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Tuesday, February 08, 2005
Romania ranks 14th in the list of countries most preferred by foreign companies looking to relocate their activity, according to a new study.
Romania reached a score of 7.08 points and was behind Bulgaria, with 7.09 points and Slovakia, with 7.12 points.
India ranks first in the chart made by EIU, with 7.76 points, having very low workforce costs, high skill levels of its graduates and a well-developed law system.
According to the analysis, India is the favorite destination for foreign companies' activity relocation. India lured investors from the U.S. and the U.K., who mainly preferred telecommunications and IT.
China ranks second, with 7.34 points, followed by the Czech Republic, with 7.26 points.
The survey, by Economist Intelligence Unit (EIU), a division of The Economist, with IT service providers Oracle and Dimension Data, concerned sixty countries and was based on information provided by 500 mangers from 75 countries.
The analysis took into account nine categories of indices, such as geographical proximity, political and security risks, economic stability, legislation, taxation, labor costs and skills level and infrastructure.
The scores given to countries considered by the survey ranged from 1 to 10 points. The final mark is calculated as a weighted average of the scores for each of the nine main categories.
Workforce costs and skills level are the most important in calculating the final score, comprising 30% of the final score. Labor legislation accounts for 10%, while the other six categories account for 5% of the final score assigned to a country.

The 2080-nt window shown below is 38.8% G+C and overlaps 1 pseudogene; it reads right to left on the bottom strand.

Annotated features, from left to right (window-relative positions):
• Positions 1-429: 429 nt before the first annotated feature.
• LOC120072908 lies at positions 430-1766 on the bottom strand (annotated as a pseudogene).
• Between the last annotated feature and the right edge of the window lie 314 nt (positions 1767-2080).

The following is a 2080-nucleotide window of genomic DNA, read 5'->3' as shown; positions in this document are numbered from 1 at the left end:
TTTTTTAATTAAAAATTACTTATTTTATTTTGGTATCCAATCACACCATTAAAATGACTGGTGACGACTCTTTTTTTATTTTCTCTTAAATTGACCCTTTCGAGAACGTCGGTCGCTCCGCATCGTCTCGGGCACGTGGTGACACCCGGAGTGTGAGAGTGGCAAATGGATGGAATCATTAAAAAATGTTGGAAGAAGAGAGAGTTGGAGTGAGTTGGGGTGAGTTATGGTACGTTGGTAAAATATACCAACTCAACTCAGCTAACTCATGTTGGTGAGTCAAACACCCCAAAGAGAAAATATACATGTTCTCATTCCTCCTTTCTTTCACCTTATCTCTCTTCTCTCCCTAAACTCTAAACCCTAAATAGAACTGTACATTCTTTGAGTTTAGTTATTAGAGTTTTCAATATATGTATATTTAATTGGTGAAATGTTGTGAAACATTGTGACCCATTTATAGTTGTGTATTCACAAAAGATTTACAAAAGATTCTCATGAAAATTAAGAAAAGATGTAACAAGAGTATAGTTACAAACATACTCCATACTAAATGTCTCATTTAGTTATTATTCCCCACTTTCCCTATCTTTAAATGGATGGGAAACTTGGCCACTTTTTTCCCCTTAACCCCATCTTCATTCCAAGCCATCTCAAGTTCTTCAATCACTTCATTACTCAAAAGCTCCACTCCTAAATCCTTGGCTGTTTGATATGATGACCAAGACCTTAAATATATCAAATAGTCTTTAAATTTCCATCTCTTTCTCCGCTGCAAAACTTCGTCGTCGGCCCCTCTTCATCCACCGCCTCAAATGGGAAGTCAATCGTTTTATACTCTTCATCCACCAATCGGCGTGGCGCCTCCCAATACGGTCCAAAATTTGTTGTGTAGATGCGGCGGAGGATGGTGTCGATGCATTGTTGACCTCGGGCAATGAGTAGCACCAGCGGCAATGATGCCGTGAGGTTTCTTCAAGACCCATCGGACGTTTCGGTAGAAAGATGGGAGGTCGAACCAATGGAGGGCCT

The highest score given to Romania was 9.49, for the workforce cost category. The lowest workforce costs worldwide belong to Nigeria, which received 10 points for this chapter, followed by Indonesia, with 9.91 points, Pakistan, with 9.84 points, Ecuador, with 9.82 points, the Philippines, with 9.8 points and Ukraine, with 9.79 points.
Romania received 8.35 points for the geographical proximity chapter and 7.2 points for each for the economic stability, as well as political and security risks.
Its lowest scores referred to the infrastructure chapter, with 4.6 points, and qualification and availability of the workforce, with 5.55 points.
Legislation received 5.75 points, taxation was given 6.5 points, while labor legislation received 6 points.
Romania overtook Bulgaria in the taxation chapter, as well as in the qualification and availability of the workforce category.
Posted by Iulia Rasoiu : 2/08/2005 09:59:00 am
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